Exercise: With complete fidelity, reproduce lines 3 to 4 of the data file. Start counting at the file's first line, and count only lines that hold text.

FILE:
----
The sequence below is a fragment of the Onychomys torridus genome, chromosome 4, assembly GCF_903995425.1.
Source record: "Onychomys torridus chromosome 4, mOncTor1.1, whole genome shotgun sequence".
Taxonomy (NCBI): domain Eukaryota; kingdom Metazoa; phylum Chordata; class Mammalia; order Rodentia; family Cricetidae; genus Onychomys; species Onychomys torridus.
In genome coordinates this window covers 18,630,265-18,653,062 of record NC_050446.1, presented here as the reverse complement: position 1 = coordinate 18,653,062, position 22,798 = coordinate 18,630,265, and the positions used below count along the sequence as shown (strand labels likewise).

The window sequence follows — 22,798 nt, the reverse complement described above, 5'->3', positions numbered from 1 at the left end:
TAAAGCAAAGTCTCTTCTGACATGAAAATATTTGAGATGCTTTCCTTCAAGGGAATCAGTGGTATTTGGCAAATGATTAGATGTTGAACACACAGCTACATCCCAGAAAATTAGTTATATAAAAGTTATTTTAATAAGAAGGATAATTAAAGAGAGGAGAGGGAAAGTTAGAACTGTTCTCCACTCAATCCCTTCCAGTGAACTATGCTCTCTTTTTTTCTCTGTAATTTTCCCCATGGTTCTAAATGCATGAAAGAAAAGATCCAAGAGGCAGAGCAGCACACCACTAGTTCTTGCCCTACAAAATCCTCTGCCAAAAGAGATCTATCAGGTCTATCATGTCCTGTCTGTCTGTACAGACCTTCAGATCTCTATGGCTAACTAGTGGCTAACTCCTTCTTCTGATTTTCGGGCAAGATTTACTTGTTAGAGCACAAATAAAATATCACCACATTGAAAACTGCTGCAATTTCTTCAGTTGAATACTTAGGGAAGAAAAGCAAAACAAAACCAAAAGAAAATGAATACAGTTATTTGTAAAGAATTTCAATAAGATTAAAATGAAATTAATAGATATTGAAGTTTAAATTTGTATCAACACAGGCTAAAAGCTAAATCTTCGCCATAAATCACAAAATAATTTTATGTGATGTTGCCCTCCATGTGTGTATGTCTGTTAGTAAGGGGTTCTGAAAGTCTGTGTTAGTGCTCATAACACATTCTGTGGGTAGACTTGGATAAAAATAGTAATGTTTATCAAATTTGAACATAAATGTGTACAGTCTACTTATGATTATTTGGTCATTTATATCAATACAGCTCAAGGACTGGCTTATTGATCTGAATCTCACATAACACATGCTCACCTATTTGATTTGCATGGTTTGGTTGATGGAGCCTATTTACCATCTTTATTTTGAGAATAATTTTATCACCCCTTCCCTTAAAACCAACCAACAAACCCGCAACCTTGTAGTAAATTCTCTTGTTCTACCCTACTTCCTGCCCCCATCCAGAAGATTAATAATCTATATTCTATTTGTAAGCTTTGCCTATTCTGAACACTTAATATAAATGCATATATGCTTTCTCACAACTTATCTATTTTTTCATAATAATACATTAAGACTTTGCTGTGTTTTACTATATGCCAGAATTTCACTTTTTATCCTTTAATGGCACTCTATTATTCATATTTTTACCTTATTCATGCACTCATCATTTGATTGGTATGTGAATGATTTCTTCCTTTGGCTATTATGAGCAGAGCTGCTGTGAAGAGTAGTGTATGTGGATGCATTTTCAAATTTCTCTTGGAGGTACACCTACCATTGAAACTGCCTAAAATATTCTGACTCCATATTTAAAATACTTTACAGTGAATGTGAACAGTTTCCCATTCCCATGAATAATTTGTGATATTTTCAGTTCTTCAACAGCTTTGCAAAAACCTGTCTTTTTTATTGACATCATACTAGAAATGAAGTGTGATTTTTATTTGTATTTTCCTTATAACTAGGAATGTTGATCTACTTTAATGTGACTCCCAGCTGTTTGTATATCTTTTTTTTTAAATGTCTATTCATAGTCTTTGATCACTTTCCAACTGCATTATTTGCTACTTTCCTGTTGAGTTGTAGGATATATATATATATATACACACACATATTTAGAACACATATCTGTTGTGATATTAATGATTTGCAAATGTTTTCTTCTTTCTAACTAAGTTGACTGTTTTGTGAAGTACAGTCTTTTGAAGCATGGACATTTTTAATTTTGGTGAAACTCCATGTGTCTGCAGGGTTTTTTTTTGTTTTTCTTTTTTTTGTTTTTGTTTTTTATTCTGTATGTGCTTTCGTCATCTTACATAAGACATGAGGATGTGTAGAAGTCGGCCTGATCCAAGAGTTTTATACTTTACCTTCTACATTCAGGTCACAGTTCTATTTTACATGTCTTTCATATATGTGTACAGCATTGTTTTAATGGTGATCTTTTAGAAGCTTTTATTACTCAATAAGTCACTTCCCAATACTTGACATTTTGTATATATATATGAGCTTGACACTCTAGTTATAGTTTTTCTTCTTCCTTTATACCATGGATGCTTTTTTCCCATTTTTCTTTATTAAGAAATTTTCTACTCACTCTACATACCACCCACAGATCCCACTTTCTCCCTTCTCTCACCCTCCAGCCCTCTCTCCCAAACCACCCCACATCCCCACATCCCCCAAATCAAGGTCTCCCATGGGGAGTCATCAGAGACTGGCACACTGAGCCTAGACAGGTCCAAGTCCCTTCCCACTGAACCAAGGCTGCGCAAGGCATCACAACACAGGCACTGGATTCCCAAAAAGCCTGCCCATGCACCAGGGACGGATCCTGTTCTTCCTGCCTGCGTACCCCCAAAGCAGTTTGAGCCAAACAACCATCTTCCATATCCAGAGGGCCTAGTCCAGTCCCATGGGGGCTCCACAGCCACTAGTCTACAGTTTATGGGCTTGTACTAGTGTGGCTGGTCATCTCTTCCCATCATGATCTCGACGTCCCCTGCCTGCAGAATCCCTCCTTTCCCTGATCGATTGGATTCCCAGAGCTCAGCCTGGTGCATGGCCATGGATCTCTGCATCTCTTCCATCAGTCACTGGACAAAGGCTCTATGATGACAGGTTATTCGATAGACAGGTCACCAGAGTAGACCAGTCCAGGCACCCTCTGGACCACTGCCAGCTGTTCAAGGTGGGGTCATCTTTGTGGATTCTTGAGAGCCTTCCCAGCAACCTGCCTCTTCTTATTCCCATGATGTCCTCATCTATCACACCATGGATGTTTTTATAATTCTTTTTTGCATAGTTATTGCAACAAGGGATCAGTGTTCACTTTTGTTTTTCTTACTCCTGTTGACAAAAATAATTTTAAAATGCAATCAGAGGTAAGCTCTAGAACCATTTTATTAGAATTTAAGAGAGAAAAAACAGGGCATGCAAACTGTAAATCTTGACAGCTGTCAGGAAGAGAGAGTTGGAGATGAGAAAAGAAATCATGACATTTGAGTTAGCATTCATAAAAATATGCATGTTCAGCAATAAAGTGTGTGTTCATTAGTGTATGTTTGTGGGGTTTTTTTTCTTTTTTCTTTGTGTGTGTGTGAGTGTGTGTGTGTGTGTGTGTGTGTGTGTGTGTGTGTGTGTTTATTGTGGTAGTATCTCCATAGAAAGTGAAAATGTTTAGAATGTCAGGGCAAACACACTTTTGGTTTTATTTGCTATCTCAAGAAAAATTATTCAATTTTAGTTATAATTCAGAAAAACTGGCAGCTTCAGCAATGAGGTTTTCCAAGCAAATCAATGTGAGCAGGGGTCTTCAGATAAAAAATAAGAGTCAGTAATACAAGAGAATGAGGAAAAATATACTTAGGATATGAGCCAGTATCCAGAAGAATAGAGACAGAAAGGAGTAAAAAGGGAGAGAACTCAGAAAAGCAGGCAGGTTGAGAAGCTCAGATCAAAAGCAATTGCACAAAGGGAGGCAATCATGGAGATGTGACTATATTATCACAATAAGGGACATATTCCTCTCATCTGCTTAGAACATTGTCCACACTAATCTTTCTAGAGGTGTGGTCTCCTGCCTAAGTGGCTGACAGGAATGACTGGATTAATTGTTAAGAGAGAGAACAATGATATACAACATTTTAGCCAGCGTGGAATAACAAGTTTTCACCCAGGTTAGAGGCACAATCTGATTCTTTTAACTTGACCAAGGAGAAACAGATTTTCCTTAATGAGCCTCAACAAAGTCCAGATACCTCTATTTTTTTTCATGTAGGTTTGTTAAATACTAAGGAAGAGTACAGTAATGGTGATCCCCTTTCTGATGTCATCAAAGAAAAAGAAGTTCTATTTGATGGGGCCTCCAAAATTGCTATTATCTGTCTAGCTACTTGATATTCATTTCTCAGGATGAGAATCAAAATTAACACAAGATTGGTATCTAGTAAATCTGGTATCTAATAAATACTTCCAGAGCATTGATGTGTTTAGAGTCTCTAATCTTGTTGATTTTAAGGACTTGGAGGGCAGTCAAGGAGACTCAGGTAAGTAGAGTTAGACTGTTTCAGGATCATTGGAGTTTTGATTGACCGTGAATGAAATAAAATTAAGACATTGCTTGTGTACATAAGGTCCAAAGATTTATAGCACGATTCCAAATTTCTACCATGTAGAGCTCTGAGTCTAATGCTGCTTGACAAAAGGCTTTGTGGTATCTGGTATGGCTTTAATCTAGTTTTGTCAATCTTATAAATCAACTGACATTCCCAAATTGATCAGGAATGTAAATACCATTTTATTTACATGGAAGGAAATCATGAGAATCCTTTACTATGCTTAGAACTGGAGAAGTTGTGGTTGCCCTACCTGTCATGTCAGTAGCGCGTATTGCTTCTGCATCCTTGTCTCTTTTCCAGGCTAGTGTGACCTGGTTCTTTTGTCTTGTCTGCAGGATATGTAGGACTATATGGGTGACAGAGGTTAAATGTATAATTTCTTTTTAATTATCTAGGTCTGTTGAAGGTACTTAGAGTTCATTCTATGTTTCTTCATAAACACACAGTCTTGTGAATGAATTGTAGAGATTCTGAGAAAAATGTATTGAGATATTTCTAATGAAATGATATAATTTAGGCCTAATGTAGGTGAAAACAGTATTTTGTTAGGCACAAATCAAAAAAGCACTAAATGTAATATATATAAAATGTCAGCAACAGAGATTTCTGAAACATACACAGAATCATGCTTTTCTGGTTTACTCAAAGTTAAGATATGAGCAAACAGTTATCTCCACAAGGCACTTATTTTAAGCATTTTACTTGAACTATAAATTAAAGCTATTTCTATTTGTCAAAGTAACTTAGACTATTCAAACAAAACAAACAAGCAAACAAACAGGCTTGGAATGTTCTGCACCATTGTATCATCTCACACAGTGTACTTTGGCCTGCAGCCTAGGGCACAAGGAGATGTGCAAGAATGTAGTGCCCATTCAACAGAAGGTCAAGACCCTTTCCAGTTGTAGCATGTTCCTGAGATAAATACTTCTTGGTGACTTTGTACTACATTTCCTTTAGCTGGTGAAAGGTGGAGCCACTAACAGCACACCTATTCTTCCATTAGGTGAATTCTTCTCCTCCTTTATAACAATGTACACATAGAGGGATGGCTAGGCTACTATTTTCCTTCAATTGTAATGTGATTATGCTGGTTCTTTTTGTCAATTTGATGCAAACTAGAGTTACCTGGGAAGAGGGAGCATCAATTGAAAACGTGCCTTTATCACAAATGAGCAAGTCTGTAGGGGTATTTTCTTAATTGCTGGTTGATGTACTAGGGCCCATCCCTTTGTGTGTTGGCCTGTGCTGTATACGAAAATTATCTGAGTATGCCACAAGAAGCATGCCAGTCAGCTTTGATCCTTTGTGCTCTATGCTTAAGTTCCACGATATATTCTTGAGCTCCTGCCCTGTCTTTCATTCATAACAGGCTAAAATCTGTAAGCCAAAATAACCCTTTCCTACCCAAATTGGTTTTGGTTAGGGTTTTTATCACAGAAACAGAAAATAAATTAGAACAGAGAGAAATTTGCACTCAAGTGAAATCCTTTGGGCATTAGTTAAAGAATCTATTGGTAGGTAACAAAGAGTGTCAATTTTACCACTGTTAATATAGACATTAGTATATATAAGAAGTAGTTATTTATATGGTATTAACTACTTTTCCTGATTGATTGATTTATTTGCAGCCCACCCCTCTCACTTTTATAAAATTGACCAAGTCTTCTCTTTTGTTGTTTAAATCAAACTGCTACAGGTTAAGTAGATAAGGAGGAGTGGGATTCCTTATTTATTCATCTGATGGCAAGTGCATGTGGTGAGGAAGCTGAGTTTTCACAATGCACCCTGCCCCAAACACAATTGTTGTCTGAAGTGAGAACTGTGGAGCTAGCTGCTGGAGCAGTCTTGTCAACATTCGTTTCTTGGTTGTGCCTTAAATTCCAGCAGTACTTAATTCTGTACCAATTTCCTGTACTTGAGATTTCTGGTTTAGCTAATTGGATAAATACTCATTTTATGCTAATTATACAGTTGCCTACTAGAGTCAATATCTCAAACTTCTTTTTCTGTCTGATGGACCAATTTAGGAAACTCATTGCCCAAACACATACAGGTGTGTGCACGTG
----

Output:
Taxonomy (NCBI): domain Eukaryota; kingdom Metazoa; phylum Chordata; class Mammalia; order Rodentia; family Cricetidae; genus Onychomys; species Onychomys torridus.
In genome coordinates this window covers 18,630,265-18,653,062 of record NC_050446.1, presented here as the reverse complement: position 1 = coordinate 18,653,062, position 22,798 = coordinate 18,630,265, and the positions used below count along the sequence as shown (strand labels likewise).